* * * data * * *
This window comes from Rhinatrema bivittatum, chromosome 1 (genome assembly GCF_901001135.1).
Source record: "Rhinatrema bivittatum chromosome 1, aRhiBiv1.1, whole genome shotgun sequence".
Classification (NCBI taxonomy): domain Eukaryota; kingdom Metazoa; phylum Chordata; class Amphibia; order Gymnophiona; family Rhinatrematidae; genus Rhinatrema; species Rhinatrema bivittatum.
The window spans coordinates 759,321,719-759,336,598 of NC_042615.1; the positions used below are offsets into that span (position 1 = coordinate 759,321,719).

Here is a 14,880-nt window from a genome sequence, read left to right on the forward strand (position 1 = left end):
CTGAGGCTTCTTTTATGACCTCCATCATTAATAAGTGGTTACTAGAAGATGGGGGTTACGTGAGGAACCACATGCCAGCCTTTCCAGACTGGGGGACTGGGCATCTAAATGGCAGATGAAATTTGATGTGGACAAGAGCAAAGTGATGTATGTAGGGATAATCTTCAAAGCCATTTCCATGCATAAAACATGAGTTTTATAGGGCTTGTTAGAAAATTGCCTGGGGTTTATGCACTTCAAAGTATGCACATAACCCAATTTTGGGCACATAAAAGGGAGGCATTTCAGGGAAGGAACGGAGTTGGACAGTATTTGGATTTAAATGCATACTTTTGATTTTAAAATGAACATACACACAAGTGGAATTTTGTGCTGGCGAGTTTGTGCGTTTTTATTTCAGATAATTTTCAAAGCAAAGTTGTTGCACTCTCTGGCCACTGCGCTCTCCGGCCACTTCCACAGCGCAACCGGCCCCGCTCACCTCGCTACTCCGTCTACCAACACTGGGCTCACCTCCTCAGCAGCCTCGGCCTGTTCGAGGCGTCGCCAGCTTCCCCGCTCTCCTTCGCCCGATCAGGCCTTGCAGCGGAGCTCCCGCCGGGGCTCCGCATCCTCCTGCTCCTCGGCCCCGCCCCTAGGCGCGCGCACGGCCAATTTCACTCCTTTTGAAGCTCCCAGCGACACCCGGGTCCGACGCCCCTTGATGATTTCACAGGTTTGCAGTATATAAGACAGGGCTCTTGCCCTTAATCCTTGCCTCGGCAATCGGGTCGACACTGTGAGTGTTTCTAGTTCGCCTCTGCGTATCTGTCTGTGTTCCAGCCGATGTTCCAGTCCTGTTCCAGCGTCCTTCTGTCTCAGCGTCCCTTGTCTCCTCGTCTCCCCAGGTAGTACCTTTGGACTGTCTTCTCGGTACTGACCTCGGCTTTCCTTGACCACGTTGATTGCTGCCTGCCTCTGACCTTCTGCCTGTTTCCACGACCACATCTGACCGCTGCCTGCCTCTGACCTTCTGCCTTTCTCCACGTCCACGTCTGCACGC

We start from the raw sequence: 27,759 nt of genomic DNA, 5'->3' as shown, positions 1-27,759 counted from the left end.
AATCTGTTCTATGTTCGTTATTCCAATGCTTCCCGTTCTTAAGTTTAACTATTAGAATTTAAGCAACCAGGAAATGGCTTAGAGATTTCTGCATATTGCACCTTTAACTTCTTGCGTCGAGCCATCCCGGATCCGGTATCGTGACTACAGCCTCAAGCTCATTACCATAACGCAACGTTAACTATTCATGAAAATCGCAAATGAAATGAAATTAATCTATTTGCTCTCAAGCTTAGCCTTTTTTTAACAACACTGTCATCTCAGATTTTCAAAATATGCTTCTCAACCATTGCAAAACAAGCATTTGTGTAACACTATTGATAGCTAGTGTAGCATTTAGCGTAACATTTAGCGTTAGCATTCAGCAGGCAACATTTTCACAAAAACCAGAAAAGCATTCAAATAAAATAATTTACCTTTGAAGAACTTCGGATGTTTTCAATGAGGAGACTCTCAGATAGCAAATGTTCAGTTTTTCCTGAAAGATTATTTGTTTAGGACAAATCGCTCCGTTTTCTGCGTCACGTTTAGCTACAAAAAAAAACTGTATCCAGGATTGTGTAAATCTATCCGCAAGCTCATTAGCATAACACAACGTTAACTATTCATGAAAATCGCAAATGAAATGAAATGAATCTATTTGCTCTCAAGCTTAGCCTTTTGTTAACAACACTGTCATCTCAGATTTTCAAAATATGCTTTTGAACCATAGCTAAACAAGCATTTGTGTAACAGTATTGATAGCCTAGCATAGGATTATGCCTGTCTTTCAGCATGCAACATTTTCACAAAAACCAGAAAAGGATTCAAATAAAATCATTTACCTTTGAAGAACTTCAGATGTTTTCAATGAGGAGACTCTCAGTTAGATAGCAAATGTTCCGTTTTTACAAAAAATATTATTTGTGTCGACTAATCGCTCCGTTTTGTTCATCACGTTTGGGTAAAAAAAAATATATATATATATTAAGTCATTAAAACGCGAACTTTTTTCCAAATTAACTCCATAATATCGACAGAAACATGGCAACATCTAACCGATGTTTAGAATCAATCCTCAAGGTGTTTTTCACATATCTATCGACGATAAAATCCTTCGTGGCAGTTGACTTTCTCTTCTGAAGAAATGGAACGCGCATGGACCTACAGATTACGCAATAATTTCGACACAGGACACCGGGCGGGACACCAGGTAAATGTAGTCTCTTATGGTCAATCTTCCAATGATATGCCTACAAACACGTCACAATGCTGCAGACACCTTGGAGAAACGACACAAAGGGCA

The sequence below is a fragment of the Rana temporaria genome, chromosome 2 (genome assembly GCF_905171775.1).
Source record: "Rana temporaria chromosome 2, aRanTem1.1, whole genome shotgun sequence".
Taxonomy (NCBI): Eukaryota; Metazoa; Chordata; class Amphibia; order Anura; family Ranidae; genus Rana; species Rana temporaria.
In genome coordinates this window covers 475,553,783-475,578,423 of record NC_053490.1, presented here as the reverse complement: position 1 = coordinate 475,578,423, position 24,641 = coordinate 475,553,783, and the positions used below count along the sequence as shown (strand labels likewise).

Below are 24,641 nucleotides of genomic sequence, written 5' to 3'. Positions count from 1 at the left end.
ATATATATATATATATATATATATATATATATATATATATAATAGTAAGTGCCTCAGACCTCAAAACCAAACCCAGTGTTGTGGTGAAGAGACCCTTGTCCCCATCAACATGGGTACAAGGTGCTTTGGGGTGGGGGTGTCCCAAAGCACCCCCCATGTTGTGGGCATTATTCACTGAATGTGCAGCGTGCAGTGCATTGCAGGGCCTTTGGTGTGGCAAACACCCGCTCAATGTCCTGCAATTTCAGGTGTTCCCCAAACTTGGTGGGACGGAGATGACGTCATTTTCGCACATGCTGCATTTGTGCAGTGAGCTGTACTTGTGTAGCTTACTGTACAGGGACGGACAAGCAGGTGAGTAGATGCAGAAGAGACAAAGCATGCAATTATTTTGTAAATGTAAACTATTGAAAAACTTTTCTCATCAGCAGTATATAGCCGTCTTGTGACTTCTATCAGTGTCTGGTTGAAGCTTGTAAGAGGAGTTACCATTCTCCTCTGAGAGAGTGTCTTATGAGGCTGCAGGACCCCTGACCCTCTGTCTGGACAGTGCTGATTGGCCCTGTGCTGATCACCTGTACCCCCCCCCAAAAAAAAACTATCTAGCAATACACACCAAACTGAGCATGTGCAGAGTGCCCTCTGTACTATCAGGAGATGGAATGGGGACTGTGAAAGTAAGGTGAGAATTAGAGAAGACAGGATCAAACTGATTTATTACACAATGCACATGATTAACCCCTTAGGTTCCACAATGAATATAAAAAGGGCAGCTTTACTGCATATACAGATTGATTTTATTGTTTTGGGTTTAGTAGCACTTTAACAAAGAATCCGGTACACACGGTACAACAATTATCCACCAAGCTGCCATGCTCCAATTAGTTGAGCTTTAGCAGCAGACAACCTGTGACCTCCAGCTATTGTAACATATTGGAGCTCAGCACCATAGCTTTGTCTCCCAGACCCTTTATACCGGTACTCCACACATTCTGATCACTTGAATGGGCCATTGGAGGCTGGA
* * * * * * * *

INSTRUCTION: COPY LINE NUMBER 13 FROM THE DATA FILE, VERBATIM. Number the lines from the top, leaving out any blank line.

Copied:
Below are 24,641 nucleotides of genomic sequence, written 5' to 3'. Positions count from 1 at the left end.